The rise of artificial intelligence (AI) undoubtedly impacts labor markets, leading to frequent discussions of whether machines will replace the human labor force or which skills individuals should invest in to be attractive for firms. This influence on labor markets may also have an effect on regions; including, how or if industries that demand AI skills agglomerate and what kind of individuals these firms attract. Hanson (2021) therefore seeks to understand regional changes in the USA due to demand for AI-related employment for the years 2000 to 2018.
The analysis breaks down into three steps. Their analysis first identifies AI-related employment based on Census-defined job titles that contain one or more of the following terms: computer, data, or software; and design/designer, engineer, research/researcher or science/scientist. The amount of new job titles within an occupation for the targeted time period are then used to measure employment growth in AI. Second, regional specialization of AI-related occupations is examined and ultimately finds two patterns: (i) regional hubs for tech jobs during the 1980/1990s gives way for being the largest “commuting zones” for AI-related jobs in 2000-2018 and (ii) foreign-born men are the primary reason these commuting zones see an increased specialization in AI-related jobs (leading to a 54.6% increase in hours worked). Additionally, the commuting zones that have a higher concentration of foreign-born men in AI-related jobs tend to be dominated by private firms; whereas, commuting zones with a higher concentration of USA-native born men in AI-related jobs tend to be focused on government-funded military research. Lastly, the analysis seeks to understand the factors that cause the regional growth for AI-related jobs.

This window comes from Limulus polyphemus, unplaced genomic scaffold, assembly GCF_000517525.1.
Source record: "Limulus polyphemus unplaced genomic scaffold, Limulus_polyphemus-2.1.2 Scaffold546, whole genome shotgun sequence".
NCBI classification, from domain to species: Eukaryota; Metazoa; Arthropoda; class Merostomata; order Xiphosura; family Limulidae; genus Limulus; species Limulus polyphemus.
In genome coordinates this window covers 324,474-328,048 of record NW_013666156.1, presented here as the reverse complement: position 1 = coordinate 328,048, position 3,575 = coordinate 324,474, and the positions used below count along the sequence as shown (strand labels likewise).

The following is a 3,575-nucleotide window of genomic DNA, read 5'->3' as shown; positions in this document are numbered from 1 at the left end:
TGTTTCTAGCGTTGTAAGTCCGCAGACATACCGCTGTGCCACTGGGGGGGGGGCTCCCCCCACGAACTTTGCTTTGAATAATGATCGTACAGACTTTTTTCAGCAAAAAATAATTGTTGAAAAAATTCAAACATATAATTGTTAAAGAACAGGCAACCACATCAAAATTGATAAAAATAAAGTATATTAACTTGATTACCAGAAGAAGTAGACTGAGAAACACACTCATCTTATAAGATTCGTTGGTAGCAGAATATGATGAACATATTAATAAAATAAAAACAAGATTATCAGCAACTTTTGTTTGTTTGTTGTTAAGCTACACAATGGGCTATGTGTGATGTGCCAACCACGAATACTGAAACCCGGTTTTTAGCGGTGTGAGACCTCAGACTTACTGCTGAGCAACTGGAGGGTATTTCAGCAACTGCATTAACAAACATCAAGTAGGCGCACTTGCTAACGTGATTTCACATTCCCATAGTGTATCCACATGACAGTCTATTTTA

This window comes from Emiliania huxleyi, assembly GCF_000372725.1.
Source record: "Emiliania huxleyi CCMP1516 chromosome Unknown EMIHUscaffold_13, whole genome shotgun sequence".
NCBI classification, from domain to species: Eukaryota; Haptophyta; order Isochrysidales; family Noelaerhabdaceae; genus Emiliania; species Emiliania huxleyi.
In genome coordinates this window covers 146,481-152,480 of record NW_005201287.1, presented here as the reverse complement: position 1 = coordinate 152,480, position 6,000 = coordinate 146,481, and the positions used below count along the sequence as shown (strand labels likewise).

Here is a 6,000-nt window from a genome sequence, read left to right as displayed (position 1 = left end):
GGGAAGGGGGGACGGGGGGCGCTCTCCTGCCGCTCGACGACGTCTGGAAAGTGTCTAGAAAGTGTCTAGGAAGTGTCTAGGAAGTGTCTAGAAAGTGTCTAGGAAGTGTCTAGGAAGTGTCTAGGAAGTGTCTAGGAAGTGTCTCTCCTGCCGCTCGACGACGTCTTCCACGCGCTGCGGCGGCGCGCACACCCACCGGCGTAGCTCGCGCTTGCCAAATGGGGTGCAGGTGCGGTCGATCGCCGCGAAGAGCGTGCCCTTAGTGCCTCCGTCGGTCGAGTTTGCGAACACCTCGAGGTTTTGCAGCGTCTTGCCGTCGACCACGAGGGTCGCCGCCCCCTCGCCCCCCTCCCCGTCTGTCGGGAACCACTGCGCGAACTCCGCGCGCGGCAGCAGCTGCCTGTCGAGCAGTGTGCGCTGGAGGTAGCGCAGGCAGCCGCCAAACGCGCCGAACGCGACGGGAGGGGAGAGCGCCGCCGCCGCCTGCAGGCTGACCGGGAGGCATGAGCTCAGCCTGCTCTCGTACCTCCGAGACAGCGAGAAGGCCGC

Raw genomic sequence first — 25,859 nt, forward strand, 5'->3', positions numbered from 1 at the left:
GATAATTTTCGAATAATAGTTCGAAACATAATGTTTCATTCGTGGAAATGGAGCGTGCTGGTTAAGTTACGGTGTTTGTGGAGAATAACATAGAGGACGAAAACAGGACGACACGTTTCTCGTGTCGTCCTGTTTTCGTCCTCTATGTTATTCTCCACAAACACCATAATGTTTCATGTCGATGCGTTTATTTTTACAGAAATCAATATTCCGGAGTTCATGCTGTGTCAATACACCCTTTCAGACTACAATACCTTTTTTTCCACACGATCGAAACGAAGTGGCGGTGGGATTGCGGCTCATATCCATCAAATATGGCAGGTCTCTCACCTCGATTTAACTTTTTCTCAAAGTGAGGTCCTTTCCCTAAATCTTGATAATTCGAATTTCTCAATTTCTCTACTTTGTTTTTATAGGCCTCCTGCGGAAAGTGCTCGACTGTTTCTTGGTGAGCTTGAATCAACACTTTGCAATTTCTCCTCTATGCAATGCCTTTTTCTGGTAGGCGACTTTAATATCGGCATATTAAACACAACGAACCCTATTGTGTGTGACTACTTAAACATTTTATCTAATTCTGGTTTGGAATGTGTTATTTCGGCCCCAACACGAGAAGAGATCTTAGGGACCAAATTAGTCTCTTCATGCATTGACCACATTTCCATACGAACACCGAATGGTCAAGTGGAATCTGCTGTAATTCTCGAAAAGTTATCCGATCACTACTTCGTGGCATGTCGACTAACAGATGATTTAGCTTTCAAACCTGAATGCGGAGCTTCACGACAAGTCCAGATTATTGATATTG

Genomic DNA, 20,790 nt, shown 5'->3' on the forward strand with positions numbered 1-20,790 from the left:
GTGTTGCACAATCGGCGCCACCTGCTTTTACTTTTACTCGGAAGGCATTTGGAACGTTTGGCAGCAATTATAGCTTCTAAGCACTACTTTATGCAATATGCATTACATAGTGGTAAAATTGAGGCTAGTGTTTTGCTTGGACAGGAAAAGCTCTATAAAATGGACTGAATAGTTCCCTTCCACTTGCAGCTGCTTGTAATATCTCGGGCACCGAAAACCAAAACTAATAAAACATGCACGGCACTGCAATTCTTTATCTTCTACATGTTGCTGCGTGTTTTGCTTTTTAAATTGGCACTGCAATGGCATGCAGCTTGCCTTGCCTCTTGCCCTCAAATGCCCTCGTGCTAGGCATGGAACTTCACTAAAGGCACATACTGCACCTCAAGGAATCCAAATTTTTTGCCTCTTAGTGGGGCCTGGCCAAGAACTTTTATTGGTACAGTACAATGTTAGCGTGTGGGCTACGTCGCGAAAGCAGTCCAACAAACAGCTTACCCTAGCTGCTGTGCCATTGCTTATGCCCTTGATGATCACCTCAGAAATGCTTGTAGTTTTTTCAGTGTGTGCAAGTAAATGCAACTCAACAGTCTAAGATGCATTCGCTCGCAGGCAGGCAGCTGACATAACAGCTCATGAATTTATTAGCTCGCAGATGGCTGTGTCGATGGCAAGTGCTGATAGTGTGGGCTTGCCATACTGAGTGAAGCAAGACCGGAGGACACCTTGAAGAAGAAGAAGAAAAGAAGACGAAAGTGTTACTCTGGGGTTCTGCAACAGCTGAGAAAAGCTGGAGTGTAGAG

The main findings provide that foreign-born workers neither crowd out or crowd in native-born workers, as seen in the strong, positive correlation between men and employment growth in AI-related occupation, which can be completely attributed to the increased amount of foreign-born men in AI-related jobs. This result is similar for women. Further, many of the foreign-born workers in the US arrive from India and China, and choose to settle in locations where previous generations from their native countries chose to settle. Additionally, the findings specify that the US regions most equipped to attract talent for AI-related jobs are those that invest in their comparative advantage in AI. Lastly, the findings of this paper suggest that AI-related job growth is constrained by access to high-skilled workers, but that this constraint is alleviated by the immigration of college-educated, foreign-born workers.
Hanson, G. (2021). Immigration and regional specialization in ai. In Robots and AI (pp. 180-231). Routledge.